Rushing Air, Flooding Light featured two bodies of photographic work, The Antikythera Group 2017 and Asgelatas (Mt Kalamos) 2020.

The Antikythera Group comprises six black and white photographs representing a group of dramatically excoriated figures that lay on the seabed for approximately 2000 years before being brought to the surface and into the Collection of the National Archaeological Museum at Athens. This digitally captured body of work took us below the surface of the sea continuing Hazewinkel’s longstanding interest in figurative sculpture and his practice of engaging archaeological material as a means of drawing out tensions between the damaged bodies of antiquity and our own ephemeral bodies.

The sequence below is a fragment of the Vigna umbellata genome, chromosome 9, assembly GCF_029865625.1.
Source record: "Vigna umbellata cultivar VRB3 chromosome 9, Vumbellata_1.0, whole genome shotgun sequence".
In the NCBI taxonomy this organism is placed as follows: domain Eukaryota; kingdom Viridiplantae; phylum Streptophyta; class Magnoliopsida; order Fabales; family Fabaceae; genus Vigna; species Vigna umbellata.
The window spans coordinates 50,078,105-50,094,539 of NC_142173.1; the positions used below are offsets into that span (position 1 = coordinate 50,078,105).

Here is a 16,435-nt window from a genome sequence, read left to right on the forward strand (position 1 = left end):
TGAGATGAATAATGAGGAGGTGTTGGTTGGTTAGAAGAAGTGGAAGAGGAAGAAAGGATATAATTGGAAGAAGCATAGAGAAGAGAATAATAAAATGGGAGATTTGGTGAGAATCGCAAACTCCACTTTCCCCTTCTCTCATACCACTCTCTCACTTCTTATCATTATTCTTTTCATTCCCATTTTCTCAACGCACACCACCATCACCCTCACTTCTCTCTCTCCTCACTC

Comprising seven intimately scaled seascapes Asgelatas (Mt Kalamos) took us in another direction, to the summit of a marble monolith jutting 450 metres from the sea into the sky. This group of images is more concerned with the Hazewinkel’s interest in atmospheric conditions. In these seven colour photographs, captured on medium format film, we witness the changing conditions of revelation that arrive with dawn. The word Asgelatas is an epithet meaning The Radiant, it is sometimes ascribed to Apollo but only ever in relation to Mt Kalamos on the island of Anafi where it is believed a healing cult devoted to the deity once existed.